“In many instances, people are having to go to cemeteries outside of their immediate area, thus incurring additional transportation expenses,” said Reggie.
In April alone, Tamara Bullock, a funeral director for 18 years, had more clients than she had for the whole year before.
She only recently was able to go to sleep before 3 a.m. for the first time since March, she said.
“I haven’t ever experienced so many people who just didn’t know what to do,” added Bullock, who serves clientele primarily in Harlem and the South Bronx. “Everybody passed away at the same time.”
Bullock has kept her prices the same, except to pay for crematories that charge varying rates. There are only four crematories in New York City, meaning weeks-long waits.
She noted most of her clients come from low- to middle-income families that have been hard hit financially.
“There are so many people who have not been able to live the way they would if they were still working because they’re not collecting any type of income. So I have to be conscious of that,” she said.
Schneps Media, which owns several community newspapers that include the Bronx Times and The Queens Courier, charges $250 for obituaries with photos and, at a minimum, $20 for 20 words of text. New York Amsterdam News’s advertising department quoted $399 for an 300-word-long obituary with a passport-size photo of the deceased.
The New York Times charges at least $236.34 for a one-day publication in its national edition and online. The New York Daily News said its average obituary rate is nearly $600.
Most outlets don’t offer free options. The Staten Island Advance stopped the publication of free death notices years ago.
“Obits aren’t cheap,” said William Atkins, an advertising sale consultant with Amsterdam News.
‘Couldn’t Hug My Family’
Cost aside, families have come up with ways to celebrate the lives of their loved ones.
Etta B. Alston’s family decided to hold a virtual memorial service after the Brooklyn woman’s death April 4 at age 87. One of Alston’s sons is asthmatic and one of her daughters was sick with COVID-19 symptoms.
“We all live in New York City and at that time it was really the apex. A lot of stuff was going on, a lot of deaths,” said Leslie Alston, her other daughter. “So we decided, as a family, that it wouldn’t be in our best interest to gather.”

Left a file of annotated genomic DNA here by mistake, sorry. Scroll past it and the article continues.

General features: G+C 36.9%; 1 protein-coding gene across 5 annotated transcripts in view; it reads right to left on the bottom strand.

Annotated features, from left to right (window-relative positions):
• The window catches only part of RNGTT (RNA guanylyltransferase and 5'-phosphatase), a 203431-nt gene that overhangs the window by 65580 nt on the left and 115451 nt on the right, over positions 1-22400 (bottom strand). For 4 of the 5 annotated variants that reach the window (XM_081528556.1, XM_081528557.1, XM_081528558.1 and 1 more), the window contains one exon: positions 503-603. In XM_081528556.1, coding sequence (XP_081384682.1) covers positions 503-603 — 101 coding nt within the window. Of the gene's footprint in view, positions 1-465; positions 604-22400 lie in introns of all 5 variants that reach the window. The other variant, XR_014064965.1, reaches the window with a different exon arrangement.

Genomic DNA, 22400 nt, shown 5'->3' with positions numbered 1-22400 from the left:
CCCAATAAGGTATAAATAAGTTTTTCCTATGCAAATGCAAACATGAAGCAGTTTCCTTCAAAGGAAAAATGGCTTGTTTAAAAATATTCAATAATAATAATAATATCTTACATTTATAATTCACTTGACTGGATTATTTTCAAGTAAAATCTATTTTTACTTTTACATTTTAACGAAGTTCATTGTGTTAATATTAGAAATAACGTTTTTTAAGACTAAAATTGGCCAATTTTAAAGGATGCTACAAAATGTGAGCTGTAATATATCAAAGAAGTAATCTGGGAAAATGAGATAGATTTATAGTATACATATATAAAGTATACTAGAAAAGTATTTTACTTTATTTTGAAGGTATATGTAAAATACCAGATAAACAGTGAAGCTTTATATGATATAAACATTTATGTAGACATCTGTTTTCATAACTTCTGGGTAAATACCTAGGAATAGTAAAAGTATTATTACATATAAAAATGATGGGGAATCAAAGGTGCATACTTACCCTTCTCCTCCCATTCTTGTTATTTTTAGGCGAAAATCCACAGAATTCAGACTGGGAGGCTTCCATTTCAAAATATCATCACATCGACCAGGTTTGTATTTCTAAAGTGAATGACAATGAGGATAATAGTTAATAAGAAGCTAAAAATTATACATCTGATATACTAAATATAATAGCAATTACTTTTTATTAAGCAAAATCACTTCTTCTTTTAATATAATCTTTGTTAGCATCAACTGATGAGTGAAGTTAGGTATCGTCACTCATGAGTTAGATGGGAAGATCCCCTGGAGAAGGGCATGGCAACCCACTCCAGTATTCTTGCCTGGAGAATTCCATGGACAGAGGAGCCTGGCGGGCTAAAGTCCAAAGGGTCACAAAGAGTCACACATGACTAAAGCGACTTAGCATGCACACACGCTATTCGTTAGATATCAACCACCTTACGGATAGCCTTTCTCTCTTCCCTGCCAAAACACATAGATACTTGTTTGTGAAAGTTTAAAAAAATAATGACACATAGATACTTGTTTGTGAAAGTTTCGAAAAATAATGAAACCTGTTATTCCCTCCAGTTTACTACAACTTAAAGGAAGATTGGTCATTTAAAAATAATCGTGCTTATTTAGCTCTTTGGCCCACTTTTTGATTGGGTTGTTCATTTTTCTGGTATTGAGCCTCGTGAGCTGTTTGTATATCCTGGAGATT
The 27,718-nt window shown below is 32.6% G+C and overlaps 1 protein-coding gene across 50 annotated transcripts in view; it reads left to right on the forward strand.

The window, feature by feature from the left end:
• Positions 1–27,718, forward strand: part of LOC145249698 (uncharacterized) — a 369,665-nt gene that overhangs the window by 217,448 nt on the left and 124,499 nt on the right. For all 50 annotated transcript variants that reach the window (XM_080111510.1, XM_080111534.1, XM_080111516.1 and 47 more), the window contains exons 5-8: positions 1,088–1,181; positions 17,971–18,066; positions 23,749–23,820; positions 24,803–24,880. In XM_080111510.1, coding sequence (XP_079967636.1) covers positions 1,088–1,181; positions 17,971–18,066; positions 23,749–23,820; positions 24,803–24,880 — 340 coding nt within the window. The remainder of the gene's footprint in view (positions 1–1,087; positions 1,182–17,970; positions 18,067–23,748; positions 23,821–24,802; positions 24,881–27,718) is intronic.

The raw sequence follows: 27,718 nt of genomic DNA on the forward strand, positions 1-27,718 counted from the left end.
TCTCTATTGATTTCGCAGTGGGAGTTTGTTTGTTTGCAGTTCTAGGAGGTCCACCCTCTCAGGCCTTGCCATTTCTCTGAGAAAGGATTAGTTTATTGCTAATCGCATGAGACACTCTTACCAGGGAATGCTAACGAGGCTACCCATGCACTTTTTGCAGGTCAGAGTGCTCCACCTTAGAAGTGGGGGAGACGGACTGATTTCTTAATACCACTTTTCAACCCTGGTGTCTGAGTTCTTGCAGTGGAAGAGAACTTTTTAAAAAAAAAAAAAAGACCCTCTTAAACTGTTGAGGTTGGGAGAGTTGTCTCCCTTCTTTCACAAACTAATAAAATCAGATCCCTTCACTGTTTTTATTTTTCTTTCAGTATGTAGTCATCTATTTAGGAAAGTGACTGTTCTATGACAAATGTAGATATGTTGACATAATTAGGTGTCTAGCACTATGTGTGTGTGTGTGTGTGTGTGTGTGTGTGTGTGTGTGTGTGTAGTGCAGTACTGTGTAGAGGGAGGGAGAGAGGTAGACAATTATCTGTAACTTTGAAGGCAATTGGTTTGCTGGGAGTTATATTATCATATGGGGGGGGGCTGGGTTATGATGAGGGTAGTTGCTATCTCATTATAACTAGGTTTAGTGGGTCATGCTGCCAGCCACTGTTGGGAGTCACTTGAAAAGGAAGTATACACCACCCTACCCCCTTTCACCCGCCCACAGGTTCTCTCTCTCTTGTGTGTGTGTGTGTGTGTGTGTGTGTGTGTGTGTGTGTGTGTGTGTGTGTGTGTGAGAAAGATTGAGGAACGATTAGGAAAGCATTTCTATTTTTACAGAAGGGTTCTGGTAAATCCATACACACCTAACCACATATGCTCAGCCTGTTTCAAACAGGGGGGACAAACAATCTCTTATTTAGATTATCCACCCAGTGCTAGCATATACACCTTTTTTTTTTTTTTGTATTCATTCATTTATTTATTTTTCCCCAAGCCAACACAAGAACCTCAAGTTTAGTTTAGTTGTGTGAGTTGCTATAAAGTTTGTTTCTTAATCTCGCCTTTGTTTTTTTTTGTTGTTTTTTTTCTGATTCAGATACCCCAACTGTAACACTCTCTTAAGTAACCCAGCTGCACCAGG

Leslie Alston hadn’t attended a virtual memorial before — “it was the idea of a millennial family member” — but would recommend it.
The online memorial drew family members from all over — Las Vegas, California, Puerto Rico — at a time when travel to New York represents a major hurdle.
More than 100 people attended through Zoom — Alston knows, since they reached the participant limit. The service was also streamed on Elpida Church Facebook page, enabling others to watch live or later.
The virtual memorial included prayers, singing, eulogies and a tribute video, a photo montage with a voiceover reading an obituary. When the service was over, family members lingered online.
“It was one of the only ways for us to connect,” Alston said. “You know, usually in difficult times people are able to be together and hug. That was probably the most difficult thing, I couldn’t hug my family.”
To celebrate Alfredo Herrera’s life, Sanchez and her family held a Novenario, a Mexican tradition that involves saying the rosary for nine days.
Herrera died alone at Flushing Hospital Medical Center and his family did not get to see him.
“Before the closure of the rosary, we went around and talked about the moments we cherished with him and had a moment of silence where we spoke with him and said our last goodbyes,” Sanchez said.
Beatriz Muylaert is a reporting fellow for Columbia Journalism Investigations, an investigative reporting unit at the Columbia Journalism School. Funding for CJI is provided by the school’s Investigative Reporting Resource.
The article was published at How Families Pay a High Price When Loved Ones Die of COVID-19